Now here’s a deal that seems too good to pass up if you love great photography. The work of pioneering photojournalist Eve Arnold, who was the first female photographer in the legendary Magnum Photos collective, has just become available to the public and you can own one of her “iconic and unseen” images for around $40.
Arnold’s images have gone one sale in the form of 16 x 20-inch posters and are part of an effort by her grandson and archivist Michael Arnold to live up to one of her famous quotes about the democracy of photography:
“I would prefer photography to be a folk art – cheap and available to everybody, rather than elevated to mandarin proportions created through an artificial scarcity.” – Eve Arnold
Michael Arnold said the quote elicited a memory of a story his grandmother would tell about her first London show. She had wanted students to be able to afford her work, so she sold prints from the show at drastically reduced prices. Later on, however, she discovered to her dismay that art dealers had bought the prints and sold them for a profit.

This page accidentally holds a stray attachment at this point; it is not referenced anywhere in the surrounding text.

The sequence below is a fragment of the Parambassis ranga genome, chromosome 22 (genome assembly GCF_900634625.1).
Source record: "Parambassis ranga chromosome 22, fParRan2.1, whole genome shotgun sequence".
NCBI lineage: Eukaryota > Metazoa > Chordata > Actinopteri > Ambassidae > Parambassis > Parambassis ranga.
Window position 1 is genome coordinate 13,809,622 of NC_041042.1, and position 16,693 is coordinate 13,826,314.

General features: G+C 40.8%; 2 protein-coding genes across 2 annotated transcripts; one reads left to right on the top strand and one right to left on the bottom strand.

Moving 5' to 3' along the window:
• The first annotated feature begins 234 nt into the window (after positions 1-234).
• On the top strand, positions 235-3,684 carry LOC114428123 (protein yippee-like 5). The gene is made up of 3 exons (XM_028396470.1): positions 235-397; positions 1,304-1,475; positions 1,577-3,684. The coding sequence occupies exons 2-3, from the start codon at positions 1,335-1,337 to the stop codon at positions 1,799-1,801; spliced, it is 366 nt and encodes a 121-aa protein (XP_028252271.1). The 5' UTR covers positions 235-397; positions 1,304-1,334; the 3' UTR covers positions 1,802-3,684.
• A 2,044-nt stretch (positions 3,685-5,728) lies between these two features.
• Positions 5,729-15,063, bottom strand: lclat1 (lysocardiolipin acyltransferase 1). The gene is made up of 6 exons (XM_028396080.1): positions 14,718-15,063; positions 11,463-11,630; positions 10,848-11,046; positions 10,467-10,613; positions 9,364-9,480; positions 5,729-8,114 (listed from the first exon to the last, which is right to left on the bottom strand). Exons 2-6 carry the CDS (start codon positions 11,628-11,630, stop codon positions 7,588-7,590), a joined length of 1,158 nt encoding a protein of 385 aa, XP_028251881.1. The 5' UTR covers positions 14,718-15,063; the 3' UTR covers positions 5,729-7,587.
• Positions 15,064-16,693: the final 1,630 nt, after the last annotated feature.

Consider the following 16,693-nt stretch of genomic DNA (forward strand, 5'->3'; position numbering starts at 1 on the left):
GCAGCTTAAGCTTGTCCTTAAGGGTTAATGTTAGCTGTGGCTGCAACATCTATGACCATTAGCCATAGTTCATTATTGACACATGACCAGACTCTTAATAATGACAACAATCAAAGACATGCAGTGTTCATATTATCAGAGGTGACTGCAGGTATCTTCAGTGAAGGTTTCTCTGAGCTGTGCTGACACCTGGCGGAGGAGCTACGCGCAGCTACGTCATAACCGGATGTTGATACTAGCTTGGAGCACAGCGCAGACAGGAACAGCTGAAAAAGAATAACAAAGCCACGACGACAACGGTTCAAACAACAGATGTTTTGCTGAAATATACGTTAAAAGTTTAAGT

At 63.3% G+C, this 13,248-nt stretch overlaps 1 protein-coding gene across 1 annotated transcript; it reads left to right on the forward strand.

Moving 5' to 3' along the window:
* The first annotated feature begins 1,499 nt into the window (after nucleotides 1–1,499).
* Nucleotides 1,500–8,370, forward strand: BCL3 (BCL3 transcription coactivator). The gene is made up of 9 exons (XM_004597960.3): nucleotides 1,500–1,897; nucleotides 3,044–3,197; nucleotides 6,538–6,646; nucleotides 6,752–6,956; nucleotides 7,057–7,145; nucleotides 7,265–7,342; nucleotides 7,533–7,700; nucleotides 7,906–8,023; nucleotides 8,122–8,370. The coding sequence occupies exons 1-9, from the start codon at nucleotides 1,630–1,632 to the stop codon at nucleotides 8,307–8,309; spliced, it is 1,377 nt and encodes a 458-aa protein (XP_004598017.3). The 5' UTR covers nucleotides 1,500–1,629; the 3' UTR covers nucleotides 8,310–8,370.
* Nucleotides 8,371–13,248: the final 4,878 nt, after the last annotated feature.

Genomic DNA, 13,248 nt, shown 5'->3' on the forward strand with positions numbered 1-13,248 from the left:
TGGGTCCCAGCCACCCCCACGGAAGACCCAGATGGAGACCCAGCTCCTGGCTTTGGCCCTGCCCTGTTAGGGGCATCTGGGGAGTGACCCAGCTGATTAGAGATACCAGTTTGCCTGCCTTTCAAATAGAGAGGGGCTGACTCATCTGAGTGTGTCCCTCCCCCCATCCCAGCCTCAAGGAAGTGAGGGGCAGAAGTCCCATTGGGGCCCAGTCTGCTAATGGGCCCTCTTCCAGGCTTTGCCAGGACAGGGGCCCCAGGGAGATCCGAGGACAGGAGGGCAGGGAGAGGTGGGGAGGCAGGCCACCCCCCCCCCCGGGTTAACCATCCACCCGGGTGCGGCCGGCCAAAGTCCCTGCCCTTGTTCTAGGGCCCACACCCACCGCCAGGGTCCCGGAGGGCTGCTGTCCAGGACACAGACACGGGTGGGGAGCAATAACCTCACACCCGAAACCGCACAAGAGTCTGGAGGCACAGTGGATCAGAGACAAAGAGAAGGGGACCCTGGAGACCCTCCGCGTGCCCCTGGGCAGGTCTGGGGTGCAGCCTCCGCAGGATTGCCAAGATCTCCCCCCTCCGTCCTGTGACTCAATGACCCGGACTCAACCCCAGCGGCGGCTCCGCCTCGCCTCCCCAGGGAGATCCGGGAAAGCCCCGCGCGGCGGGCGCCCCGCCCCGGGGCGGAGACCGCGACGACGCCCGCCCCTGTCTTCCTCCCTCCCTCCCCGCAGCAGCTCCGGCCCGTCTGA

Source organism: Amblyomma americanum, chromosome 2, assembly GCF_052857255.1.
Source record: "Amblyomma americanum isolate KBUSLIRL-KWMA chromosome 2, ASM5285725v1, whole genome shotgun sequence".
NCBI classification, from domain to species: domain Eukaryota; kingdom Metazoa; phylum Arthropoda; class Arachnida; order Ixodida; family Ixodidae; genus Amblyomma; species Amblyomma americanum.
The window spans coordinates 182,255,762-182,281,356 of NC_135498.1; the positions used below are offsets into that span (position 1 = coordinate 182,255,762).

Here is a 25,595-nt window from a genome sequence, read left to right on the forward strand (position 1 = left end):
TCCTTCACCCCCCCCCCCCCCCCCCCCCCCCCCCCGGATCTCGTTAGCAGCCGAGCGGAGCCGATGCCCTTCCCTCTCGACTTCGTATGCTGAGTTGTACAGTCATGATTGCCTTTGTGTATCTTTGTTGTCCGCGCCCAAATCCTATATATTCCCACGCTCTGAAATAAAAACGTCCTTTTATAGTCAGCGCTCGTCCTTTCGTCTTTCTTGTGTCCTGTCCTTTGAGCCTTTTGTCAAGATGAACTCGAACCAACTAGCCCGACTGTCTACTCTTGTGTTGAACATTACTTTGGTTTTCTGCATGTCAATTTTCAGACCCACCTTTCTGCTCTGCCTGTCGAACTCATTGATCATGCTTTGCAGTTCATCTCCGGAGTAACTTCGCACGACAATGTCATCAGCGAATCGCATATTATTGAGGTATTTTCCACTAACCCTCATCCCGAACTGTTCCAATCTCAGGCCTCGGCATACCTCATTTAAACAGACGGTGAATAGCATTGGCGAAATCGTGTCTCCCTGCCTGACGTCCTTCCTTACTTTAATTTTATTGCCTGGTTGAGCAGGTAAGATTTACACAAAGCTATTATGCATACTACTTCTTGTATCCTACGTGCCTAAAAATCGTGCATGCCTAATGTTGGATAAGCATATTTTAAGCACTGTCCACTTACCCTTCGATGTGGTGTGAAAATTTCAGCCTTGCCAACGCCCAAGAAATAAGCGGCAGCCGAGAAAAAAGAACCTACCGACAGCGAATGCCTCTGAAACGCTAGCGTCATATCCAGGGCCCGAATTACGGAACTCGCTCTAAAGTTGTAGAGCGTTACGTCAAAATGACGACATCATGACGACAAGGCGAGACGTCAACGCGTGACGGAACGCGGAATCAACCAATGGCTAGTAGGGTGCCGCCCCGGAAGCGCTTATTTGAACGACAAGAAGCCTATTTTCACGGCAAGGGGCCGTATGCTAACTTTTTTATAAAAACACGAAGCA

Included in the limited-edition poster collection are three unseen and 12 of Arnold’s most iconic photos including well-known and rare images of Marilyn Monroe; the Civil Rights movement in America in the 1950s and ‘60s; and intimate portraits and human interest, including “A baby’s first five minutes.”
The posters, which are printed on archival-quality Epson Ultra Premium Luster photo paper, are selling on the Eve Arnold website for 30 British pounds each, which converts to around $40 USD. Before this collection, Eve Arnold’s best work was only available as museum quality prints, starting at 1000 pounds.
Eve Arnold’s Marilyn Monroe images are refreshingly candid, showing the doomed Hollywood starlet rehearsing her lines in the back of a car or mentally preparing herself on the set of the Misfits before a pivotal scene with Clark Gable.
“My most poignant memory of Marilyn is of how distressed, troubled and still radiant she looked when I arrived in Nevada to work on The Misfits,” Arnold would later say. “She asked immediately how she looked, and she wanted and needed reassurance. It was four years since we had worked together, and she looked into my eyes for a long moment to make sure she could still trust me.”
Arnold’s documentary works is equally mesmerizing. One of her most famous shots (in the middle of this story) showing a bar girl in a brothel in Cuba combines raw photojournalism with the eye of cinematographer; while her image from 1979 of horse training for a militia in Mongolia show she was equally adept at color photography as she was at black-and-white.
(H/T to Phil Mistry at PetaPixel)